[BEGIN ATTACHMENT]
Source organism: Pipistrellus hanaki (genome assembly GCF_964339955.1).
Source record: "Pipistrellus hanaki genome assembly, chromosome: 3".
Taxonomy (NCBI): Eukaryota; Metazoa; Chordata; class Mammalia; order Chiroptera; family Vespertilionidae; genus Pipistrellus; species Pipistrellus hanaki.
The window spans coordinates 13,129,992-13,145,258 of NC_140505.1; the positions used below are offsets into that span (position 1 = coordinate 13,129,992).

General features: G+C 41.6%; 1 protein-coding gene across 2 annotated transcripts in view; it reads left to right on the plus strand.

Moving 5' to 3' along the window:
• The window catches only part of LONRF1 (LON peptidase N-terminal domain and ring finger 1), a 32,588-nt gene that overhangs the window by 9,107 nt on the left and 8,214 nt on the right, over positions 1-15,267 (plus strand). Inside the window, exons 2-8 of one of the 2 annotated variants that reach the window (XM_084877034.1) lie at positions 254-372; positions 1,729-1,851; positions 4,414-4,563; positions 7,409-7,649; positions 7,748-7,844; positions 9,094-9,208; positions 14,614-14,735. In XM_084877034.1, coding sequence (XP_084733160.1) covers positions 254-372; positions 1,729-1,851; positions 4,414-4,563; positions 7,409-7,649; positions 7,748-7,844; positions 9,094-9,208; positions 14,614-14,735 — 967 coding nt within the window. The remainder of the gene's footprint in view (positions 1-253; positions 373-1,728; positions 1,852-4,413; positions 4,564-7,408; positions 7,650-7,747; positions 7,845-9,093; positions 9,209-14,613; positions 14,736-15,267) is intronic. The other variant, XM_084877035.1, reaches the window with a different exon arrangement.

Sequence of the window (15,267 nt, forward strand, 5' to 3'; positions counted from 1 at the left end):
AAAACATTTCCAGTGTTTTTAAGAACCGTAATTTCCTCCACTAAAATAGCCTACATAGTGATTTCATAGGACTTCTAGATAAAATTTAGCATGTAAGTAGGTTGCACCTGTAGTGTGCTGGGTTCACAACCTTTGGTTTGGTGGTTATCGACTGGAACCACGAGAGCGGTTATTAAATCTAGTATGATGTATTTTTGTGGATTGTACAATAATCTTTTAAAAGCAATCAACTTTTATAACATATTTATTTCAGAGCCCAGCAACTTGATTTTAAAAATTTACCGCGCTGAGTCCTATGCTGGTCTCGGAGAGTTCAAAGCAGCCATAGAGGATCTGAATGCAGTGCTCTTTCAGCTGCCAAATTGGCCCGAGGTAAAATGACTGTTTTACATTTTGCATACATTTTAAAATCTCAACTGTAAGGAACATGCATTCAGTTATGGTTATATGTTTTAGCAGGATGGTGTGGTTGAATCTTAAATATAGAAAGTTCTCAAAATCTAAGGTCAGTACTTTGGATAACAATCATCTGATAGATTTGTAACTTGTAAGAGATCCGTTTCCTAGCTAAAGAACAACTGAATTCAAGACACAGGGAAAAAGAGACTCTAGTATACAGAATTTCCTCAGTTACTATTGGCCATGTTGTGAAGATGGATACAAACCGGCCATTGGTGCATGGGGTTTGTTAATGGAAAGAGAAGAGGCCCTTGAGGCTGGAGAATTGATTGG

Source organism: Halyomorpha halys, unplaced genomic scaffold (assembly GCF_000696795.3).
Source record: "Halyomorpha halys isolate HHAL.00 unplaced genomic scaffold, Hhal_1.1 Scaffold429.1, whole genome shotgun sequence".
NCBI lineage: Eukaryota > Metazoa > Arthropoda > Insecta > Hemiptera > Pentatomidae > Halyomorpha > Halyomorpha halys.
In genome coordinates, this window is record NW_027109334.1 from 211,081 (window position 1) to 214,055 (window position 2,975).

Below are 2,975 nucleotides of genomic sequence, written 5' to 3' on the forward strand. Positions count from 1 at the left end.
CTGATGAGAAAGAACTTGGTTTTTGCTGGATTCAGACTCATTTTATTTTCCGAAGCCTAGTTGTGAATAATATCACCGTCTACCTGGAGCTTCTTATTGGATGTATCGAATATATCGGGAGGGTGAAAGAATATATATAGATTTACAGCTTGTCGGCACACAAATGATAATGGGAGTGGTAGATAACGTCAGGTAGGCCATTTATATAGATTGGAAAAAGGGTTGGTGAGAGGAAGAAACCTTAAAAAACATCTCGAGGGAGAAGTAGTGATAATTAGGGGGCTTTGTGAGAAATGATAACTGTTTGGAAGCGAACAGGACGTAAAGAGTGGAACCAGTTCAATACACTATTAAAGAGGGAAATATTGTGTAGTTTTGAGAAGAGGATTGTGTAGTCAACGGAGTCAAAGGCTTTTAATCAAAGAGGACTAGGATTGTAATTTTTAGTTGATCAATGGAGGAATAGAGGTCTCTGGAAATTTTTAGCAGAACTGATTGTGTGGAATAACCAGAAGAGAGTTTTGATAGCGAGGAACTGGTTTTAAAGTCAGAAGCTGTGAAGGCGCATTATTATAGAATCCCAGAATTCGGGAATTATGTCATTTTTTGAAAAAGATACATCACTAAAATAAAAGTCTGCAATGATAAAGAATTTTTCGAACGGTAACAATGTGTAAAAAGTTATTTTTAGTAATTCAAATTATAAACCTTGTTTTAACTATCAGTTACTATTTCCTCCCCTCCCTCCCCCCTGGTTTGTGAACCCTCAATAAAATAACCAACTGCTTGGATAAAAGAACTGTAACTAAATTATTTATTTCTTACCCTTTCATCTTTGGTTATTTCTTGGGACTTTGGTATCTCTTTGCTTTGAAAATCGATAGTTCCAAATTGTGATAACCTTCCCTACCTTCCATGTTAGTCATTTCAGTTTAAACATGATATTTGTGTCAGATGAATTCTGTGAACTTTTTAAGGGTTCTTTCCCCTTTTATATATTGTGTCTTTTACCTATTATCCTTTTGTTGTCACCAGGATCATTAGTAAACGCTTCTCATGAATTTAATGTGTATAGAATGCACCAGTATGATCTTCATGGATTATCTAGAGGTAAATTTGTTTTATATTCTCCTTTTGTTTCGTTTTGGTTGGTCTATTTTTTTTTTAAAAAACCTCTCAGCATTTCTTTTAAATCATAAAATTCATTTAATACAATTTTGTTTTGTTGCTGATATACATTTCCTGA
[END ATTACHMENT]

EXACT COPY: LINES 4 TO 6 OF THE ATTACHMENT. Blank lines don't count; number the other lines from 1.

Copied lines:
The window spans coordinates 13,129,992-13,145,258 of NC_140505.1; the positions used below are offsets into that span (position 1 = coordinate 13,129,992).

General features: G+C 41.6%; 1 protein-coding gene across 2 annotated transcripts in view; it reads left to right on the plus strand.

Moving 5' to 3' along the window: